The people who worry the most about money are … most people. Whether you have a lot, a little or you’re somewhere in between, concerns often linger about such money issues as having enough income for retirement, being able to cover emergency expenses, staying afloat following a job loss and making wise decisions about using the income and savings you have. To help ease your mind about your money concerns, the following tips will help you address some of your top financial stressors.
If you’re lacking skills and experience in making good financial decisions, there is a fix for that. Online you will find a number of money management courses that can train you in how to budget, manage your money, control spending, invest and make wise financial decisions. As well, many local investment firms offer free courses in money management and investing, as do some banks and community organizations that are devoted to financial literacy.
Fluctuations in business markets and in the economy overall can turn what once seemed like permanent employment into sudden job loss. When this happens, what can you do to stay afloat and sustain your lifestyle until you find a new job? Start by paying yourself first by saving 10 percent of your income – until you have six months’ worth of income saved. This is a standard rule for having money to live on in case of sudden job loss.
The next important thing to plan for financially is the next emergency. An emergency expense may be suddenly needing a new car or replacing a major appliance that breaks down. Because these concerns make such a big impact on your budget, it’s important to have at least $2,000 saved at any given time to accommodate an emergency. Pay yourself first out of your current income or trim your spending as you would to save for any other important goal.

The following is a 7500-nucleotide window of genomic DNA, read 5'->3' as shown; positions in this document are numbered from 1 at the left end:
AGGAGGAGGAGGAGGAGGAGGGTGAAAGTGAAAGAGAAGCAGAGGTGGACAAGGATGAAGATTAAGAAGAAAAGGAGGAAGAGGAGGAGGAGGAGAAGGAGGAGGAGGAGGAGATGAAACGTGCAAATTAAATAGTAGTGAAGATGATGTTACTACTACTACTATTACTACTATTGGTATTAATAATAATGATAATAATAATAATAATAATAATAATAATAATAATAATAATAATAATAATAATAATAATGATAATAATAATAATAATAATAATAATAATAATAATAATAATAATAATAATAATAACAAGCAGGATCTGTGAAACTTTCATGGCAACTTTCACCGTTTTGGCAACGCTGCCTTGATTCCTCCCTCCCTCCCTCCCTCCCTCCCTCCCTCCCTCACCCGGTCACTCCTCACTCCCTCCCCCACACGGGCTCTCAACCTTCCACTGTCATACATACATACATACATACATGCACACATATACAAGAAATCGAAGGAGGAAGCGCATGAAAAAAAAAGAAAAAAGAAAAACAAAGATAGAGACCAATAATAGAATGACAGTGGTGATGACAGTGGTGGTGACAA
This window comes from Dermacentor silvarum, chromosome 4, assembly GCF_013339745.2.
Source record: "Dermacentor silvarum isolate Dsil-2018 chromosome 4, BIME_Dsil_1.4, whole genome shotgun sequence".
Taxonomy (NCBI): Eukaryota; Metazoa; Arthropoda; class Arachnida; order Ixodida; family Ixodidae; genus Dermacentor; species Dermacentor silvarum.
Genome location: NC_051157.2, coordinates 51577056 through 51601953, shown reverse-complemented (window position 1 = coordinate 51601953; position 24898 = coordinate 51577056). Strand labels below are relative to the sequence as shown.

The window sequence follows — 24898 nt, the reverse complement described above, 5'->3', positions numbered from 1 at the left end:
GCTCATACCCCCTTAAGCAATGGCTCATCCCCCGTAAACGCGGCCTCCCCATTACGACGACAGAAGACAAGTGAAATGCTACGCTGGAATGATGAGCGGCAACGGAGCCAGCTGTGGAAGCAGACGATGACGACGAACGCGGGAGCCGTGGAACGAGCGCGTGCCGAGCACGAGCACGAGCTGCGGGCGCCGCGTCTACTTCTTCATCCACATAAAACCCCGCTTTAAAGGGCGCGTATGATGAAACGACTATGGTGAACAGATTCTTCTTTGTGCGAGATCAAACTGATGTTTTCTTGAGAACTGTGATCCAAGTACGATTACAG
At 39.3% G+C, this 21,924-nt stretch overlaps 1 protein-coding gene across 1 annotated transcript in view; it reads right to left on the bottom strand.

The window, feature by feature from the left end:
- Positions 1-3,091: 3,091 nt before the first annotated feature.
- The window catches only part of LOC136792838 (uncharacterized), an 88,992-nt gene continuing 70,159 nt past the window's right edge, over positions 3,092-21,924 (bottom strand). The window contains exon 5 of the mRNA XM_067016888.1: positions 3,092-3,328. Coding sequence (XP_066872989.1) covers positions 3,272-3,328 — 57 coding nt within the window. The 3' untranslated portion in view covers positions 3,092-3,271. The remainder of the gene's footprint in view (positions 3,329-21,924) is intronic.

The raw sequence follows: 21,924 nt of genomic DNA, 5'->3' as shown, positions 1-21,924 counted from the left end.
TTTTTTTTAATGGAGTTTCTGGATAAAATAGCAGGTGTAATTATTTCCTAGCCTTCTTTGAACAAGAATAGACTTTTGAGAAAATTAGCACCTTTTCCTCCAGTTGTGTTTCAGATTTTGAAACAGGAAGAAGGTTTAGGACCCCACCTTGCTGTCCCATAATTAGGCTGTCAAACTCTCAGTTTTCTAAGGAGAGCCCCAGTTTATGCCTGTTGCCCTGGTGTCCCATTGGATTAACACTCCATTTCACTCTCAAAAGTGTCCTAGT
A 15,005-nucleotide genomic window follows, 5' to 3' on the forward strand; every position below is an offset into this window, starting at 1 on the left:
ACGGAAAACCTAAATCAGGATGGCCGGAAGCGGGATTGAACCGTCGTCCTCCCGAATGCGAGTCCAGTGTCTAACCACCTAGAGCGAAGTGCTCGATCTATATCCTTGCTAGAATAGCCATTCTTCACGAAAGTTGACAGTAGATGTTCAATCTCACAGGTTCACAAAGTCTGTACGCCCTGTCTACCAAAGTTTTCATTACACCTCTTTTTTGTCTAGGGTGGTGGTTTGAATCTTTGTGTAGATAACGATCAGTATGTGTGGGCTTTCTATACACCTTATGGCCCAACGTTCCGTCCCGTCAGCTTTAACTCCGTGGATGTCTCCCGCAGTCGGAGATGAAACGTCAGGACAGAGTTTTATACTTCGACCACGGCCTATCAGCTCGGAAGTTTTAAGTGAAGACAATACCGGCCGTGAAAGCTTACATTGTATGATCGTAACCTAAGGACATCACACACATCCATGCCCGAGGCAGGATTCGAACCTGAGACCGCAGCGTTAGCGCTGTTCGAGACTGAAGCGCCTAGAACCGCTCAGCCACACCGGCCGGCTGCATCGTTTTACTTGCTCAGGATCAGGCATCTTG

Because some of your living expenses actually go down during retirement, you should plan on needing about 80 percent of your current income level to maintain your lifestyle. After considering all of your various retirement income sources such as Social Security, 401K, investments and pension, meet with a retirement planner or use an online tool to determine how much more income you’ll need. Then, make sure you’re taking advantage of retirement benefits offered by your employer (such as matching contributions), and save and invest small amounts on your own over time to meet your goal.
Additionally, if credit card debt is a major concern for you in managing your money, be sure to read our blog about the Top Five Things to Know about Credit Card Debt. As well, the professionals at Donohoo Accounting Service are here to help you manage your finances. We have been helping people like you to wisely manage their finances for more than 20 years. For a free consultation, call us today at 513-528-3982.
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